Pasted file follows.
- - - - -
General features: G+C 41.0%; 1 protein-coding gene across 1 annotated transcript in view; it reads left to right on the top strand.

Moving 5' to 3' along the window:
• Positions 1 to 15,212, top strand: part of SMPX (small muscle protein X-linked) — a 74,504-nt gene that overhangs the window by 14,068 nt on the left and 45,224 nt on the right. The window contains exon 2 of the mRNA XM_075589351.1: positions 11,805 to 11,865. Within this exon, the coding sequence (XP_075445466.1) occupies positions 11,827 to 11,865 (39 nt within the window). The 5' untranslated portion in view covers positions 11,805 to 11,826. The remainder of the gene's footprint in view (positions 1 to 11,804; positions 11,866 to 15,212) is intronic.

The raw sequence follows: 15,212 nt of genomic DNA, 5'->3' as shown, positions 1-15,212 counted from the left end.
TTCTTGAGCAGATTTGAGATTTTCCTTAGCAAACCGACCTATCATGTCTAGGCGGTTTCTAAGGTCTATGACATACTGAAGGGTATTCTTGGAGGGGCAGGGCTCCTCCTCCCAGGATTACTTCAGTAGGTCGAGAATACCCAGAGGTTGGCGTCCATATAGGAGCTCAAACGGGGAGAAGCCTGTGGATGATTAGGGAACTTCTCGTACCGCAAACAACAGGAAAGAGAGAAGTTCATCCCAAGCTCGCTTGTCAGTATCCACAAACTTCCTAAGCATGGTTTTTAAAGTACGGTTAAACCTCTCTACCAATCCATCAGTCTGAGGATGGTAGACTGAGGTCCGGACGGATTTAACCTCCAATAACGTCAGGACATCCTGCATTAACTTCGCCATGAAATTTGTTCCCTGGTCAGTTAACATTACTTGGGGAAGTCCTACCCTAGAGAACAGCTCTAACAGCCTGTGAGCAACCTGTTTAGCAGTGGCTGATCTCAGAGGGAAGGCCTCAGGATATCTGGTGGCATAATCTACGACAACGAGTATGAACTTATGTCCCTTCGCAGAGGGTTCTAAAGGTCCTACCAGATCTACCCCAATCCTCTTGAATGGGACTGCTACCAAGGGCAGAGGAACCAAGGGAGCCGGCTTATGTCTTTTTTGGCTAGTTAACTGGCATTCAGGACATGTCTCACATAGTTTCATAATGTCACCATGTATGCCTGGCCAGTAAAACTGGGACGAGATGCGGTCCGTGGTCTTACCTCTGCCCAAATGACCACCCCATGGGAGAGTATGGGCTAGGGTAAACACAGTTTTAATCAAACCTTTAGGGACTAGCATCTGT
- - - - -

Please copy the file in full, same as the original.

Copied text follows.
General features: G+C 41.0%; 1 protein-coding gene across 1 annotated transcript in view; it reads left to right on the top strand.

Moving 5' to 3' along the window:
• Positions 1 to 15,212, top strand: part of SMPX (small muscle protein X-linked) — a 74,504-nt gene that overhangs the window by 14,068 nt on the left and 45,224 nt on the right. The window contains exon 2 of the mRNA XM_075589351.1: positions 11,805 to 11,865. Within this exon, the coding sequence (XP_075445466.1) occupies positions 11,827 to 11,865 (39 nt within the window). The 5' untranslated portion in view covers positions 11,805 to 11,826. The remainder of the gene's footprint in view (positions 1 to 11,804; positions 11,866 to 15,212) is intronic.

The raw sequence follows: 15,212 nt of genomic DNA, 5'->3' as shown, positions 1-15,212 counted from the left end.
TTCTTGAGCAGATTTGAGATTTTCCTTAGCAAACCGACCTATCATGTCTAGGCGGTTTCTAAGGTCTATGACATACTGAAGGGTATTCTTGGAGGGGCAGGGCTCCTCCTCCCAGGATTACTTCAGTAGGTCGAGAATACCCAGAGGTTGGCGTCCATATAGGAGCTCAAACGGGGAGAAGCCTGTGGATGATTAGGGAACTTCTCGTACCGCAAACAACAGGAAAGAGAGAAGTTCATCCCAAGCTCGCTTGTCAGTATCCACAAACTTCCTAAGCATGGTTTTTAAAGTACGGTTAAACCTCTCTACCAATCCATCAGTCTGAGGATGGTAGACTGAGGTCCGGACGGATTTAACCTCCAATAACGTCAGGACATCCTGCATTAACTTCGCCATGAAATTTGTTCCCTGGTCAGTTAACATTACTTGGGGAAGTCCTACCCTAGAGAACAGCTCTAACAGCCTGTGAGCAACCTGTTTAGCAGTGGCTGATCTCAGAGGGAAGGCCTCAGGATATCTGGTGGCATAATCTACGACAACGAGTATGAACTTATGTCCCTTCGCAGAGGGTTCTAAAGGTCCTACCAGATCTACCCCAATCCTCTTGAATGGGACTGCTACCAAGGGCAGAGGAACCAAGGGAGCCGGCTTATGTCTTTTTTGGCTAGTTAACTGGCATTCAGGACATGTCTCACATAGTTTCATAATGTCACCATGTATGCCTGGCCAGTAAAACTGGGACGAGATGCGGTCCGTGGTCTTACCTCTGCCCAAATGACCACCCCATGGGAGAGTATGGGCTAGGGTAAACACAGTTTTAATCAAACCTTTAGGGACTAGCATCTGT